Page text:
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Isoniazid, rifampin, and streptomycin for 6 months plus pyrazinamide for 2 months increased culture negativity in pulmonary tuberculosis

ACP J Club. 1991 Sep-Oct;115:36. doi:10.7326/ACPJC-1991-115-2-036

Source Citation

Hong Kong Chest Service/British Medical Research Council. Controlled trial of 2, 4, and 6 months of pyrazinamide in 6-month, three-times-weekly regimens for smear-positive pulmonary tuberculosis, including an assessment of a combined preparation of isoniazid, rifampin, and pyrazinamide. Am Rev Respir Dis. 1991 April; 143:700-6.



To determine the efficacy of 6-month treatment regimens including 2, 4, or 6 months of pyrazinamide with and without streptomycin for the treatment of sputum smear-positive pulmonary tuberculosis.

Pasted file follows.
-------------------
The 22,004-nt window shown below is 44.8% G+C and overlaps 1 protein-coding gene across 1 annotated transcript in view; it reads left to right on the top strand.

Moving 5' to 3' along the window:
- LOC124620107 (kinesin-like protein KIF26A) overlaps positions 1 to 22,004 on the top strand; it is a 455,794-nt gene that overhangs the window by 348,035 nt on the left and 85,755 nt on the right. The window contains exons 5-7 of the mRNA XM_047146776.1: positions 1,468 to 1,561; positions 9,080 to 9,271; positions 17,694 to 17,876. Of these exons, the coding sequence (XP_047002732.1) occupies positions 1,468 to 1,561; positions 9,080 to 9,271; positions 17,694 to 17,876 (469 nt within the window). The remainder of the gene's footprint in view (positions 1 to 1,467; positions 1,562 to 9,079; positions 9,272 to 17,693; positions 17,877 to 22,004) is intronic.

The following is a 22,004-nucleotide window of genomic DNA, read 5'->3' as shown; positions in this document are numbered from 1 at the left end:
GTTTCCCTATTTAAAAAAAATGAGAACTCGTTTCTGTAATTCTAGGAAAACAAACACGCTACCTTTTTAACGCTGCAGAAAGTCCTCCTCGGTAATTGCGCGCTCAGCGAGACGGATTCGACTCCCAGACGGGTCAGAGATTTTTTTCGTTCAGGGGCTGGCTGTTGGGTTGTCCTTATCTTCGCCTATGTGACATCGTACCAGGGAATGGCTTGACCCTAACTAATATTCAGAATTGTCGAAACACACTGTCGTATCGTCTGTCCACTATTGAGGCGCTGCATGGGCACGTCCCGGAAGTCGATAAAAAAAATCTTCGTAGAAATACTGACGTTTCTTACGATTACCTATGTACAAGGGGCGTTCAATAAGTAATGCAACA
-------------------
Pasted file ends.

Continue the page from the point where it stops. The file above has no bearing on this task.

Randomized controlled trial.


Hong Kong Chest Service.


1386 patients met the inclusion criteria of age ≥ 15 years old, pulmonary tuberculosis with sputum positive for acid-fast bacilli, and ≥ one third of 1 lung field, and 33% had cavitation.


Patients were allocated to 1 of 4 treatment regimens given 3 times/wk for 6 months, all containing isoniazid (600 to 1000 mg/dose) and rifampin (500 to 700 mg/dose). 3 regimens included streptomycin (1 g/dose) for 4 months and pyrazinamide (1875 to 3000 mg/dose) for the first 2, 4, or 6 months. The fourth regimen included 6 months of pyrazinamide and no streptomycin. Doses were based on body weight and formulation composition. Randomization to combined or separate formulations began part way through the study, making 8 treatment groups. Sputum samples were taken each month to 24 months.

Main outcome measure

Negative sputum culture for tuberculosis.